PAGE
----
Higginbotham served as counsel to the Congressional Black Caucus in a series of voting rights cases before the Supreme Court. In 1996, Higginbotham served as an adviser to Texaco on human resources and diversity matters.
Higginbotham published In the Matter of Color: Race and the American Legal Process 1: The Colonial Period in 1978, which the Oxford University Press reissued in 1980. He also wrote or helped write over 100 law review articles. His second and surviving wife, Dr. Evelyn Brooks Higginbotham, was also a distinguished historian and faculty member of Harvard's History and African American Studies Departments. Judge Higginbotham's second book, Shades of Freedom: Racial Politics and Presumptions in the American Legal Process was first published by the Oxford University Press in 1996, after his judicial retirement. He also helped University of Pennsylvania law professor Anita Hill and Emma Coleman Jordan publish Race, Gender, and Power in America: The Legacy of the Hill-Thomas Hearings in 1995. Although retired, he delivered over 100 speeches to spur younger generations to continue to fight for racial justice, and during his lifetime received more than 60 honorary degrees from institutions of higher learning.
Higginbotham was involved in the transition to open democratic elections in South Africa. He had visited South Africa in 1982 with other black jurists and had been appalled by the racial oppression he found and analogized to before the American Civil War. After apartheid's demise, Higginbotham consulted with Nelson Mandela and founded the South Africa Free Election (SAFE) Fund. He raised several million dollars to support fair elections in South Africa, and served as one of the international mediators of the first inter-racial elections in South Africa in 1994. After the election, he helped South Africa's newly elected government draft a new constitution.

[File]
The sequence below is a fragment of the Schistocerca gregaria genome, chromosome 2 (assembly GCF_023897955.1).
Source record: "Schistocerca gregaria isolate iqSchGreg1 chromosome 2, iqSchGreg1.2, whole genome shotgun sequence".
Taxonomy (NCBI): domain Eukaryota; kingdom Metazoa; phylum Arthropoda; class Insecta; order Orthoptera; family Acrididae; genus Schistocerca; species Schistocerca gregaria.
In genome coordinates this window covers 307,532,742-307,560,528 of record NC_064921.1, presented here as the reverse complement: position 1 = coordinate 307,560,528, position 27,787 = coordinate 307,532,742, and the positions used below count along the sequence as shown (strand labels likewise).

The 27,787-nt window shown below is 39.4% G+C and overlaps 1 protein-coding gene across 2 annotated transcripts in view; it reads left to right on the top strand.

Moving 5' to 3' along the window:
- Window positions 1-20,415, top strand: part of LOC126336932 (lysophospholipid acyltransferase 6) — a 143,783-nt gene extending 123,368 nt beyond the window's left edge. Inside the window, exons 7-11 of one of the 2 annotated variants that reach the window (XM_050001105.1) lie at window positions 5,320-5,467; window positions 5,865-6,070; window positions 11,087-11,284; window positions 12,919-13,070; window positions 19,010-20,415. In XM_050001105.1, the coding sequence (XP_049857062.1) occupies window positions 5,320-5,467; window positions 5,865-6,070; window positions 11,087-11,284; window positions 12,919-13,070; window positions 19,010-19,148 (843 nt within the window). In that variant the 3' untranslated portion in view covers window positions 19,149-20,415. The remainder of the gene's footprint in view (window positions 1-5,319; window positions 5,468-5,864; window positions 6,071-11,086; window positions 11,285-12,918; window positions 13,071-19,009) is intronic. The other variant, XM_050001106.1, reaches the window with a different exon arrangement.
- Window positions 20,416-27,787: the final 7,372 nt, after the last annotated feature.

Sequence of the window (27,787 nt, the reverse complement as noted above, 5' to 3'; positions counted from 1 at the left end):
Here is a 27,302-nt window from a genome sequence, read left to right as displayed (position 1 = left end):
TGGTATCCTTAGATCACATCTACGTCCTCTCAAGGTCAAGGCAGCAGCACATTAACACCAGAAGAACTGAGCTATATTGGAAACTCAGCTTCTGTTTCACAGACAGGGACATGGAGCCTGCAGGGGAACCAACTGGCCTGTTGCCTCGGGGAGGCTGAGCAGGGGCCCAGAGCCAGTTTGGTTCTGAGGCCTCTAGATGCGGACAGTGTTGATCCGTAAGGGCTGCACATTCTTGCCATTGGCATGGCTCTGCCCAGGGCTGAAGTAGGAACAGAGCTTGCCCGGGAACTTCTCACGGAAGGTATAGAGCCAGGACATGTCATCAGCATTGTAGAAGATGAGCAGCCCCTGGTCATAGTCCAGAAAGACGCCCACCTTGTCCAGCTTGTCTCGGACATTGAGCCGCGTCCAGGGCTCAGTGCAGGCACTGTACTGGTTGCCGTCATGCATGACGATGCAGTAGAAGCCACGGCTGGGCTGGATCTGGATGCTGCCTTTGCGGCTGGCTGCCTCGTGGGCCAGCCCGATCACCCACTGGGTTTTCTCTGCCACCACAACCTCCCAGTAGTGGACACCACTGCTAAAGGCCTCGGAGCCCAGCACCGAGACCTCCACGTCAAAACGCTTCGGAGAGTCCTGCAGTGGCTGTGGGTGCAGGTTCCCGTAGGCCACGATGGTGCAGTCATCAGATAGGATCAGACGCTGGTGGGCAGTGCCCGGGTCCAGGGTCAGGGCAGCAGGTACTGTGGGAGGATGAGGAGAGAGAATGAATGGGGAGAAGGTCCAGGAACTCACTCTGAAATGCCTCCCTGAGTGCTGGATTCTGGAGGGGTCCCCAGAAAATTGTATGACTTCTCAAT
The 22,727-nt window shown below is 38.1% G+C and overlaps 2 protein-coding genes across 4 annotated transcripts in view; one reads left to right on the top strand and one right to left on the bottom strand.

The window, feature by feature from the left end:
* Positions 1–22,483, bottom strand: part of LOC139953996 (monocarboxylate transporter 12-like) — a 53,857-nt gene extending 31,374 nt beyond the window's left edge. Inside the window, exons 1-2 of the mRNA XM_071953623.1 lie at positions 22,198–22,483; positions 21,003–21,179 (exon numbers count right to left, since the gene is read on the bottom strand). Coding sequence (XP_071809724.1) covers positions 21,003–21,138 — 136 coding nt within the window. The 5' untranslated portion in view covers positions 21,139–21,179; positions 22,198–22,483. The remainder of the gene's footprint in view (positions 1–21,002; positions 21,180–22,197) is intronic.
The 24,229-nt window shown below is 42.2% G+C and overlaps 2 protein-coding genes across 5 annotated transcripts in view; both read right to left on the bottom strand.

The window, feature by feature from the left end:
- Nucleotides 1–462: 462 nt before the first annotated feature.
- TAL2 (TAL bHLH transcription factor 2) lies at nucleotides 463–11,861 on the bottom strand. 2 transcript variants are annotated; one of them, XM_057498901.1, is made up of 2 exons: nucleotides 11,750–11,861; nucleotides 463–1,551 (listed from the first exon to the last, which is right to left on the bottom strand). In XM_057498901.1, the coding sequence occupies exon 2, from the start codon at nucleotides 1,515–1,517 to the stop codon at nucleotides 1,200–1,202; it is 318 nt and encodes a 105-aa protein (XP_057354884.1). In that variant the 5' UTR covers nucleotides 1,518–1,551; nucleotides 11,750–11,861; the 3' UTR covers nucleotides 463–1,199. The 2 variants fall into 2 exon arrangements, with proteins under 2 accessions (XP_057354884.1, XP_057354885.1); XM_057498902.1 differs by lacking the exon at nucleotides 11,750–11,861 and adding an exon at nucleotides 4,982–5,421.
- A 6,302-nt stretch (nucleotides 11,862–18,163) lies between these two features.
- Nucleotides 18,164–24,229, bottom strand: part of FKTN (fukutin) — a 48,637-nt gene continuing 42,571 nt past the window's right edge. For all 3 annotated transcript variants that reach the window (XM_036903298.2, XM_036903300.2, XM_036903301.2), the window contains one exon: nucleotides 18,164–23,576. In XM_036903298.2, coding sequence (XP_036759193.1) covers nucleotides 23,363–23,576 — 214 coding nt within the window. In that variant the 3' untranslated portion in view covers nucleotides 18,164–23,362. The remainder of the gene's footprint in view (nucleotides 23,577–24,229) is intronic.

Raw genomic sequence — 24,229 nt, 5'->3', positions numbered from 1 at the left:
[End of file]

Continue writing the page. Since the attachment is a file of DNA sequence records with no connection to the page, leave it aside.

Nelson Mandela would later say "Judge Higginbotham['s] work and the example he set made a critical contribution to the course of the rule of law in the United States and a difference in the lives of African Americans, and indeed the lives of all Americans. But his influence also crossed borders and inspired many who fought for freedom and equality in other countries.... Judge Higginbotham played an important role in [South Africa's] first democratic elections, support the development of public interest law work in South Africa and helped to create broader opportunities for black South African lawyers."
On December 1, 1998, two weeks before his death, Higginbotham gave testimony before the House Judiciary Committee concerning the issue of what constituted an impeachable offense, as part of the hearings on President Clinton's impeachment. Higginbotham argued that Clinton's conduct did not rise to the level of an impeachable offense. Higginbotham offered a hypothetical scenario of a person driving his car at a speed of 55 miles (89 km)-per-hour in a 50-mile (80 km)-per-hour speed zone, and then falsely testifying under oath that he was only driving 49 miles (79 km)-per-hour. Higginbotham then said,